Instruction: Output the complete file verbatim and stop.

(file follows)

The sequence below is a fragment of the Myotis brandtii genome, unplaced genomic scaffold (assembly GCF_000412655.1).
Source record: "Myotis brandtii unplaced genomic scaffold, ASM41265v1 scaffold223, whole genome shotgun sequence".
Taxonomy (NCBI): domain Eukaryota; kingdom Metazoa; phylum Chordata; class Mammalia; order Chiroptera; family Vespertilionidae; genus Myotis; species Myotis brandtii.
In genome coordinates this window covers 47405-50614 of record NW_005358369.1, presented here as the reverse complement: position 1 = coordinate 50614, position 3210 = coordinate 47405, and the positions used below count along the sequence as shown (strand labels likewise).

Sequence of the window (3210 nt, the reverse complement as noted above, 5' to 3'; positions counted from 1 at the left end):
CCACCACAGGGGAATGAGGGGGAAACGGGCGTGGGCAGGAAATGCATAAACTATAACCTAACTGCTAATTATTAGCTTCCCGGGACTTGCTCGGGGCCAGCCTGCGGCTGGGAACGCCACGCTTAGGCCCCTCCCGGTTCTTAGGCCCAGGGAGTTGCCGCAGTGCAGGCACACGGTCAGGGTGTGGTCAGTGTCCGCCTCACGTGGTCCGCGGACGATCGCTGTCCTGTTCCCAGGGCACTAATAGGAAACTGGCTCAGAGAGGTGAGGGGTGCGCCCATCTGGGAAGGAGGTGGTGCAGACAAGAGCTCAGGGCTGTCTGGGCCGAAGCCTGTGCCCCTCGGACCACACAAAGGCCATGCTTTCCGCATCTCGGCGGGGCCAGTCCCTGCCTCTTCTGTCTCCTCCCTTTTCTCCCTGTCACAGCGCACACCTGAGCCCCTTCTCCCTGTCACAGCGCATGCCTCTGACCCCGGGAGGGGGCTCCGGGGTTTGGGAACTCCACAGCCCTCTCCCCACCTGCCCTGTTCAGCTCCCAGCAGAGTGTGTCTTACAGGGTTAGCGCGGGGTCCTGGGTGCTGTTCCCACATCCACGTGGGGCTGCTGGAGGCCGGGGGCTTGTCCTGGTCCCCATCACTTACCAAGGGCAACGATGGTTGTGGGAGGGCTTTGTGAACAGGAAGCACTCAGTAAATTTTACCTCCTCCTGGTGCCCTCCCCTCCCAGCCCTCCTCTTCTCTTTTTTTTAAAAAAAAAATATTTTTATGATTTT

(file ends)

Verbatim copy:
The sequence below is a fragment of the Myotis brandtii genome, unplaced genomic scaffold (assembly GCF_000412655.1).
Source record: "Myotis brandtii unplaced genomic scaffold, ASM41265v1 scaffold223, whole genome shotgun sequence".
Taxonomy (NCBI): domain Eukaryota; kingdom Metazoa; phylum Chordata; class Mammalia; order Chiroptera; family Vespertilionidae; genus Myotis; species Myotis brandtii.
In genome coordinates this window covers 47405-50614 of record NW_005358369.1, presented here as the reverse complement: position 1 = coordinate 50614, position 3210 = coordinate 47405, and the positions used below count along the sequence as shown (strand labels likewise).

Sequence of the window (3210 nt, the reverse complement as noted above, 5' to 3'; positions counted from 1 at the left end):
CCACCACAGGGGAATGAGGGGGAAACGGGCGTGGGCAGGAAATGCATAAACTATAACCTAACTGCTAATTATTAGCTTCCCGGGACTTGCTCGGGGCCAGCCTGCGGCTGGGAACGCCACGCTTAGGCCCCTCCCGGTTCTTAGGCCCAGGGAGTTGCCGCAGTGCAGGCACACGGTCAGGGTGTGGTCAGTGTCCGCCTCACGTGGTCCGCGGACGATCGCTGTCCTGTTCCCAGGGCACTAATAGGAAACTGGCTCAGAGAGGTGAGGGGTGCGCCCATCTGGGAAGGAGGTGGTGCAGACAAGAGCTCAGGGCTGTCTGGGCCGAAGCCTGTGCCCCTCGGACCACACAAAGGCCATGCTTTCCGCATCTCGGCGGGGCCAGTCCCTGCCTCTTCTGTCTCCTCCCTTTTCTCCCTGTCACAGCGCACACCTGAGCCCCTTCTCCCTGTCACAGCGCATGCCTCTGACCCCGGGAGGGGGCTCCGGGGTTTGGGAACTCCACAGCCCTCTCCCCACCTGCCCTGTTCAGCTCCCAGCAGAGTGTGTCTTACAGGGTTAGCGCGGGGTCCTGGGTGCTGTTCCCACATCCACGTGGGGCTGCTGGAGGCCGGGGGCTTGTCCTGGTCCCCATCACTTACCAAGGGCAACGATGGTTGTGGGAGGGCTTTGTGAACAGGAAGCACTCAGTAAATTTTACCTCCTCCTGGTGCCCTCCCCTCCCAGCCCTCCTCTTCTCTTTTTTTTAAAAAAAAAATATTTTTATGATTTT